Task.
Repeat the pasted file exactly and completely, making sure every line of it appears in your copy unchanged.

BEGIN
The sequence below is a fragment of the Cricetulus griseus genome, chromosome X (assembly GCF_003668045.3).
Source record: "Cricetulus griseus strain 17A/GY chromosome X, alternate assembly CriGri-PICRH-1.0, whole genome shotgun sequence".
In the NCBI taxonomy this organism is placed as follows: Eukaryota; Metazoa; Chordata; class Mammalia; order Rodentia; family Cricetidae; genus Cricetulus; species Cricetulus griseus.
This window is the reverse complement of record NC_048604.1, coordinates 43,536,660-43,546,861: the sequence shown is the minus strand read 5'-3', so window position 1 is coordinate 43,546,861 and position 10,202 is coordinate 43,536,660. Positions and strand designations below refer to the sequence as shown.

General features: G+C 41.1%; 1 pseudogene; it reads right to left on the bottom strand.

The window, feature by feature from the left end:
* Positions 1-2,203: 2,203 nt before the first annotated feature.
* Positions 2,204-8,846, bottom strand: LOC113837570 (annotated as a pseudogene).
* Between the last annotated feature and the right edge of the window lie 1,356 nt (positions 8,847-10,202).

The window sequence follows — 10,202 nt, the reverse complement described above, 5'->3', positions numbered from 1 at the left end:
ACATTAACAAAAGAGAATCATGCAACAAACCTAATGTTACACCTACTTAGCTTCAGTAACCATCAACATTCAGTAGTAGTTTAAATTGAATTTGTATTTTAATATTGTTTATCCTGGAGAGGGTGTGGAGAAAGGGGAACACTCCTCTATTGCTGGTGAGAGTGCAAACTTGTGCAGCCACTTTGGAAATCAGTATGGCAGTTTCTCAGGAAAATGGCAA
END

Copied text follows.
The sequence below is a fragment of the Cricetulus griseus genome, chromosome X (assembly GCF_003668045.3).
Source record: "Cricetulus griseus strain 17A/GY chromosome X, alternate assembly CriGri-PICRH-1.0, whole genome shotgun sequence".
In the NCBI taxonomy this organism is placed as follows: Eukaryota; Metazoa; Chordata; class Mammalia; order Rodentia; family Cricetidae; genus Cricetulus; species Cricetulus griseus.
This window is the reverse complement of record NC_048604.1, coordinates 43,536,660-43,546,861: the sequence shown is the minus strand read 5'-3', so window position 1 is coordinate 43,546,861 and position 10,202 is coordinate 43,536,660. Positions and strand designations below refer to the sequence as shown.

General features: G+C 41.1%; 1 pseudogene; it reads right to left on the bottom strand.

The window, feature by feature from the left end:
* Positions 1-2,203: 2,203 nt before the first annotated feature.
* Positions 2,204-8,846, bottom strand: LOC113837570 (annotated as a pseudogene).
* Between the last annotated feature and the right edge of the window lie 1,356 nt (positions 8,847-10,202).

The window sequence follows — 10,202 nt, the reverse complement described above, 5'->3', positions numbered from 1 at the left end:
ACATTAACAAAAGAGAATCATGCAACAAACCTAATGTTACACCTACTTAGCTTCAGTAACCATCAACATTCAGTAGTAGTTTAAATTGAATTTGTATTTTAATATTGTTTATCCTGGAGAGGGTGTGGAGAAAGGGGAACACTCCTCTATTGCTGGTGAGAGTGCAAACTTGTGCAGCCACTTTGGAAATCAGTATGGCAGTTTCTCAGGAAAATGGCAA